The only way to connect to Premise is by using a SecureSHell (SSH) encrypted connection. You will need an SSH Client program on a your internet connected computer to reach Premise. Often this can be done on your local command line by typing:
You may need to install an SSH Client on your computer.
HPC software is most often field specific. You probably have a better idea of where to look for relevant software tools in your field that we do, but you are welcome to ask RCC what we might know.
If you are bringing your own source code or use common Linux tools they may already exist on the cluster. Some software packages may be available as "modules" (more information available below).
You should not run your programs directly on the Premise login head node.
First copy any required data onto the Premise system, preferably in a subdirectory of your home area. Your same home area is mounted on all of the Premise nodes.
Once you have the application and necessary data ready you will submit it as a job into the batch system using Slurm. For details on using Slurm start with the local slurm usage notes.
You may ask other Premise questions via email to firstname.lastname@example.org. This is RCC's general support email, so please indicate that your question is related to "Premise".
RCC chose XDMoD to visualize Premise usage. The Premise XDMoD webpage may be viewed when on campus or using the VPN.
The batch system is used to schedule jobs to run on the compute nodes. Each command supports a --help option and has a Unix man page.
More information can be found here:
Common comands include:
Used to select specific software packages and exact versions. See the official module man page for more information.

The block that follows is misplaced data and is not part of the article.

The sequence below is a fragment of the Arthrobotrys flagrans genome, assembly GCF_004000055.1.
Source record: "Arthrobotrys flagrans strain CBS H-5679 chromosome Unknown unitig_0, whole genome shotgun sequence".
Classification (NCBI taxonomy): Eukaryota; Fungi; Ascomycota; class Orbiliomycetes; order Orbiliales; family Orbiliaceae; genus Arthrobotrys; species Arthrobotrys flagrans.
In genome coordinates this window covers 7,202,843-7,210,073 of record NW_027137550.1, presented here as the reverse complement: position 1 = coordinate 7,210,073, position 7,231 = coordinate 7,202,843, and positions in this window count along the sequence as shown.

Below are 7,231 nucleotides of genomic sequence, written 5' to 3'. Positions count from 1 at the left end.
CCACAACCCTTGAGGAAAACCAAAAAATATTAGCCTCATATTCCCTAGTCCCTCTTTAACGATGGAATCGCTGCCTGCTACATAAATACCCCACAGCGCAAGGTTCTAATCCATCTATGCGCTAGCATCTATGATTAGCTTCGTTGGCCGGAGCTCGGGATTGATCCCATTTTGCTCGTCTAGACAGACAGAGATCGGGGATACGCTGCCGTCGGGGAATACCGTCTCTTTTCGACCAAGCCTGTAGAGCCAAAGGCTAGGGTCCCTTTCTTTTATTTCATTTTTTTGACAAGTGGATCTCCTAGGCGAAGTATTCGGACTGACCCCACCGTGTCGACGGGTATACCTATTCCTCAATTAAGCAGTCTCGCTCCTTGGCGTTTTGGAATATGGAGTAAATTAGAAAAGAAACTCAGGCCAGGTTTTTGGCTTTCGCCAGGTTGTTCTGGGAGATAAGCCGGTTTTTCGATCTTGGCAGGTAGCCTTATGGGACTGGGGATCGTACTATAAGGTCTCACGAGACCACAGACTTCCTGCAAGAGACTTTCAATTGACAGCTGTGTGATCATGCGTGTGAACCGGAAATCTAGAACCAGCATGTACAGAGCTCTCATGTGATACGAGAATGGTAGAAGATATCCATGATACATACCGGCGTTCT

Common commands include:
Users of Matlab on the Premise compute cluster should not run graphically on the Premise head node. Unlike running on your desktop, matlab jobs must be submitted to the Slurm job queue. A helper script has been created to submit your matlab.m scripts for you.
Run your matlab script with:
[rea@premise ~]$ module load matlab [rea@premise ~]$ sMATLAB.py matlabscriptname.m
Use "sMATLAB.py --help" to describe available options and defaults.
Adding the "--verbose" option to sMATLAB.py displays both the Slurm sbatch command line and helper job script that is being generated for you. This could be used as a starting point for users wishing to create their own Slurm scripts.
Note that Matlab does not automatically use all the cores on a node, or split a job accross multiple nodes for you. These features must be coded into your scripts. You may find the following links helpful:
Here is an example matlab script utilizing "parfor" to iterate work accross all the cores on one node. Using Matlab on more than one node is not supported. Premise nodes currently all have 24 cores.
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parpool(str2num(getenv('SLURM_JOB_CPUS_PER_NODE'))); % workers=24 cores per Premise node tic % start timer ticBytes(gcp); % time should include distribution transfers n = 1024; A = zeros(n); parfor (i = 1:n) % Distribute these "n" iterations over workers in parpool. A(i,:) = (1:n) .* sin(i*2*pi/1024); end tocBytes(gcp) % timer should include collection transfers toc % stop & display elapsed time.
For installed COLSA related software, please see here.